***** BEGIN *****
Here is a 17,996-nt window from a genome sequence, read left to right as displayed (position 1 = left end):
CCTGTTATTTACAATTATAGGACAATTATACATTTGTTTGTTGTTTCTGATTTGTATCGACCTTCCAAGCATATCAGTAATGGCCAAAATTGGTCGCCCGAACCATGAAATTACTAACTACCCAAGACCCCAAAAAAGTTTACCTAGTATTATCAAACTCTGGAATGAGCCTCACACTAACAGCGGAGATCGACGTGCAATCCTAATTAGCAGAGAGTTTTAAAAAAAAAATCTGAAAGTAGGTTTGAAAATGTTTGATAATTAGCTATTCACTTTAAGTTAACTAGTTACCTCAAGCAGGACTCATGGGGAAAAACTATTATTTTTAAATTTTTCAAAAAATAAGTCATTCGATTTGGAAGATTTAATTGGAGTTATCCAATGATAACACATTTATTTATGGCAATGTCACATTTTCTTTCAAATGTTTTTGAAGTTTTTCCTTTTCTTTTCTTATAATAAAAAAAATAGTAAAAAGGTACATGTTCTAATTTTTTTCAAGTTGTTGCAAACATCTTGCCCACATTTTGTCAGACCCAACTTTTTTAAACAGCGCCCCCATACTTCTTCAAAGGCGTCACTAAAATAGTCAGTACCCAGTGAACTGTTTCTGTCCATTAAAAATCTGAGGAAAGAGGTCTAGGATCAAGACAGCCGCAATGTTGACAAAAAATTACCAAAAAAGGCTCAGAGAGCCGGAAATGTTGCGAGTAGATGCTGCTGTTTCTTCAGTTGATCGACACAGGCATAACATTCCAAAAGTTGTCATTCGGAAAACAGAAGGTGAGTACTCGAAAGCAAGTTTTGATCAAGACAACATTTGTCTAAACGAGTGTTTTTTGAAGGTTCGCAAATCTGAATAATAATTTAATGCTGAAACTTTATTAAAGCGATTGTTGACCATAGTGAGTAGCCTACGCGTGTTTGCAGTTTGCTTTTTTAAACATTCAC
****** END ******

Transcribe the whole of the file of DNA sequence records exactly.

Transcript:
Here is a 17,996-nt window from a genome sequence, read left to right as displayed (position 1 = left end):
CCTGTTATTTACAATTATAGGACAATTATACATTTGTTTGTTGTTTCTGATTTGTATCGACCTTCCAAGCATATCAGTAATGGCCAAAATTGGTCGCCCGAACCATGAAATTACTAACTACCCAAGACCCCAAAAAAGTTTACCTAGTATTATCAAACTCTGGAATGAGCCTCACACTAACAGCGGAGATCGACGTGCAATCCTAATTAGCAGAGAGTTTTAAAAAAAAAATCTGAAAGTAGGTTTGAAAATGTTTGATAATTAGCTATTCACTTTAAGTTAACTAGTTACCTCAAGCAGGACTCATGGGGAAAAACTATTATTTTTAAATTTTTCAAAAAATAAGTCATTCGATTTGGAAGATTTAATTGGAGTTATCCAATGATAACACATTTATTTATGGCAATGTCACATTTTCTTTCAAATGTTTTTGAAGTTTTTCCTTTTCTTTTCTTATAATAAAAAAAATAGTAAAAAGGTACATGTTCTAATTTTTTTCAAGTTGTTGCAAACATCTTGCCCACATTTTGTCAGACCCAACTTTTTTAAACAGCGCCCCCATACTTCTTCAAAGGCGTCACTAAAATAGTCAGTACCCAGTGAACTGTTTCTGTCCATTAAAAATCTGAGGAAAGAGGTCTAGGATCAAGACAGCCGCAATGTTGACAAAAAATTACCAAAAAAGGCTCAGAGAGCCGGAAATGTTGCGAGTAGATGCTGCTGTTTCTTCAGTTGATCGACACAGGCATAACATTCCAAAAGTTGTCATTCGGAAAACAGAAGGTGAGTACTCGAAAGCAAGTTTTGATCAAGACAACATTTGTCTAAACGAGTGTTTTTTGAAGGTTCGCAAATCTGAATAATAATTTAATGCTGAAACTTTATTAAAGCGATTGTTGACCATAGTGAGTAGCCTACGCGTGTTTGCAGTTTGCTTTTTTAAACATTCAC